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People v. Pierre R.

California Court of Appeals, Second District, Sixth Division

November 18, 2019

The PEOPLE, Plaintiff and Respondent,
v.
PIERRE R., Defendant and Appellant.

         [254 Cal.Rptr.3d 844] Superior Court County of San Luis Obispo, Matthew G. Guerrero, Judge (Super. Ct. No. 18PT-00498)(San Luis Obispo County)

         COUNSEL

         Christopher Lionel Haberman, Visalia, under appointment by the Court of Appeal for Defendant and Appellant.

         Xavier Becerra, Attorney General, Gerald A. Engler, Chief Assistant Attorney General, Lance E. Winters, Assistant Attorney General, Scott A. Taryle, Supervising Deputy Attorney General, Christopher G. Sanchez, David F. Glassman, Deputy Attorneys General, for Plaintiff and Respondent.

          OPINION

         YEGAN, Acting P. J.

Page 166

          Pierre R. suffers from a multitude of mental infirmities. The trial court found that he is a Mentally Disordered Offender.

Page 167

(MDO Act; Pen. Code, � 2960 et seq.).[1] His range of mental infirmities provides a real challenge for mental health professionals. And it is somewhat challenging for the courts to "pigeonhole" his multiple disorders into the statutory scheme. He appeals the trial court’s order committing him to the Department of Mental Health for treatment. We affirm.

          Procedural History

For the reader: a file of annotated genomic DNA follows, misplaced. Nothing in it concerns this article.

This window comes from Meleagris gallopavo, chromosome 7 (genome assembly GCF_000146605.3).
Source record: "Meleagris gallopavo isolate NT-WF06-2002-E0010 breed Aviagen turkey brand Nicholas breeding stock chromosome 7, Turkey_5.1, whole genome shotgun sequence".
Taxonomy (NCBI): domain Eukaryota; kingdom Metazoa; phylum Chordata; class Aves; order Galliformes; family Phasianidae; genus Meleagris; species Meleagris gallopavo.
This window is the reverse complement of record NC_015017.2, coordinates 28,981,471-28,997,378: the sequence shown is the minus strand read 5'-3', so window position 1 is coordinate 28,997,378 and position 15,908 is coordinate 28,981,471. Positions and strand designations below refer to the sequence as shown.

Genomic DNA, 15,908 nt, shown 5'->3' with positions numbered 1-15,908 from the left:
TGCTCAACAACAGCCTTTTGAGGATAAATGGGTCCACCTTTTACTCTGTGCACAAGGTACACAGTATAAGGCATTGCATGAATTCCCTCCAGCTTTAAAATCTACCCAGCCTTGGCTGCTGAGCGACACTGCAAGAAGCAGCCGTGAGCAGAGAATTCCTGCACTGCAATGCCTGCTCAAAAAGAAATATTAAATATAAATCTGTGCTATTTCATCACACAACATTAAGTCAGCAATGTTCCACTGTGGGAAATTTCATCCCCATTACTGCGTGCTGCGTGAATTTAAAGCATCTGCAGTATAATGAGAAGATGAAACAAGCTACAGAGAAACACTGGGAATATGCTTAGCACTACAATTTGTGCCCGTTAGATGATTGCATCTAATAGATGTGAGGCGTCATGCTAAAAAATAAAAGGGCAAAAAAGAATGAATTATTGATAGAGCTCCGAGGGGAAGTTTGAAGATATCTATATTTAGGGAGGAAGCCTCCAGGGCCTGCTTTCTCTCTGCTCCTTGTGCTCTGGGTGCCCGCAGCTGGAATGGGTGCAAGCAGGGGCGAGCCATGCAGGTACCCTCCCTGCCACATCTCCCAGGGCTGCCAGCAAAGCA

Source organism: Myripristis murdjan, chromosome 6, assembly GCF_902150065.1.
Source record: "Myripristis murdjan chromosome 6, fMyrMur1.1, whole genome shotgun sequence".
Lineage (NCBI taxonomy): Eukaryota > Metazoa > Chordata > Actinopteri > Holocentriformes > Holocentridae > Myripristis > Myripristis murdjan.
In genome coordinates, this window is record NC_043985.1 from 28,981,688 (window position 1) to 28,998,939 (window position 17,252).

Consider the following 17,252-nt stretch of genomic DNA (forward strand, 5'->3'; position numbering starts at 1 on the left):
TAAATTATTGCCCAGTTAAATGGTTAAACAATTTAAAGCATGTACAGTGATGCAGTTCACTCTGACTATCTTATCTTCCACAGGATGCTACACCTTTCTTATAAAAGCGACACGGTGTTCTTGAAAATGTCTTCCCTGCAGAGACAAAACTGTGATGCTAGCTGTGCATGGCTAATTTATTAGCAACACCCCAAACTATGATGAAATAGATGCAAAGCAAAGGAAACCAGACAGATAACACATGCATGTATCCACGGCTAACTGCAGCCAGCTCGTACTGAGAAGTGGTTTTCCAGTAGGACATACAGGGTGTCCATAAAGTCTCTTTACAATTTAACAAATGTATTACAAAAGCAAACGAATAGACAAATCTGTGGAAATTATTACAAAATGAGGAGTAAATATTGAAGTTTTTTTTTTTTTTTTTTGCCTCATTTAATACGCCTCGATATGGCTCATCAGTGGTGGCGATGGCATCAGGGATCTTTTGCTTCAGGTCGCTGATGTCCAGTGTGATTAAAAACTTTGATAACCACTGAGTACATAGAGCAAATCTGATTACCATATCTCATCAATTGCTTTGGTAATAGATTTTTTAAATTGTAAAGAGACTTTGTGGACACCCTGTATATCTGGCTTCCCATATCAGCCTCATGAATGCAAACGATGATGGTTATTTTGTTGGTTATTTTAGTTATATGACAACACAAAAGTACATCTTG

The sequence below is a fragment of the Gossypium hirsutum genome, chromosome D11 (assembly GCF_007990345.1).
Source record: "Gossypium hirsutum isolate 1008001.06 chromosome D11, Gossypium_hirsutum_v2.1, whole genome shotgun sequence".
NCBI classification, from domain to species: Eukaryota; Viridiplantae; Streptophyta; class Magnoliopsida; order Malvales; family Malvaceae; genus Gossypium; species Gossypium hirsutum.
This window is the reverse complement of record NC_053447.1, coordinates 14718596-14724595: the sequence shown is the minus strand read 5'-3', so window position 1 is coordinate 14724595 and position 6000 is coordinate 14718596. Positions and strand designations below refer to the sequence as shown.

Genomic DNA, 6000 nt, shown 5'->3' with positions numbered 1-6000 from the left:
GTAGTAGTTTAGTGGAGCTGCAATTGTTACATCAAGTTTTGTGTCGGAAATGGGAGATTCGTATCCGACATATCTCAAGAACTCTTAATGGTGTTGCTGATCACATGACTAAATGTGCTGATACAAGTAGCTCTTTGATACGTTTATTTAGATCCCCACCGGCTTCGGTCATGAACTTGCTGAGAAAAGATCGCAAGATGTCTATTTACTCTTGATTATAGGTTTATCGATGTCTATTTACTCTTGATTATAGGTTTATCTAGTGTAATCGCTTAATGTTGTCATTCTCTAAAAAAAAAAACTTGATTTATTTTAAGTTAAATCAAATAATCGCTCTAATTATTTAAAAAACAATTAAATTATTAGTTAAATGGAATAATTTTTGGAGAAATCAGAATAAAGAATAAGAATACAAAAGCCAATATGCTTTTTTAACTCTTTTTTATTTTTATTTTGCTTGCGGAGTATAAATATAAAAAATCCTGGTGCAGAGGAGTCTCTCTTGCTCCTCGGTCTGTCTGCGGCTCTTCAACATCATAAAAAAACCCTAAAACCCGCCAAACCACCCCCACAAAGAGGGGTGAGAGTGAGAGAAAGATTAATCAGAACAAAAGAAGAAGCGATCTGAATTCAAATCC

In 2016, appellant, a registered sex offender, accosted an 11-year-old girl in the presence of her mother. He walked his fingers up the girl’s arm and shoulder, touched her face, and tried to walk away with her. Mother protested. The police were summoned and appellant was arrested. Appellant pled no contest to felony annoying or molesting a child under the age of 18 with a prior conviction (� 647.6, subds. (a)(1) & (c)(1)). He was sentenced to state prison.

          In 2018, the Board of Prison Terms certified appellant as an MDO and committed him to the State Department of Mental Health for treatment. Appellant filed a petition challenging the decision (� 2966, subd. (b)), and personally waived jury trial.

         Doctor Angie Shenouda, a forensic psychologist, opined that appellant suffered from schizophrenia and pedophilic disorder, severe mental disorders pursuant to the MDO Act. She said that appellant had a long history of sexually deviant behaviors directed at prepubescent girls. The schizophrenia, described as schizoaffective disorder in appellant’s mental health records, was manifested by hallucinations, delusions, disorganized speech, and paranoia.

         Dr. Shenouda opined that the schizophrenia was not in remission and that appellant represented a substantial risk of harm to others because he lacked insight about his disorder and treatment. Appellant [254 Cal.Rptr.3d 845] also had a history of severe mental illness related violence. It was a concern because appellant had an untreated substance abuse problem, was not medication compliant, and was on probation or supervised release when he committed the qualifying offense.

          Admissibility of Police Reports to Establish That Commitment Offense Involved Force or Violence

          Appellant contends that the police report of the commitment offense was inadmissible and violated his due ...


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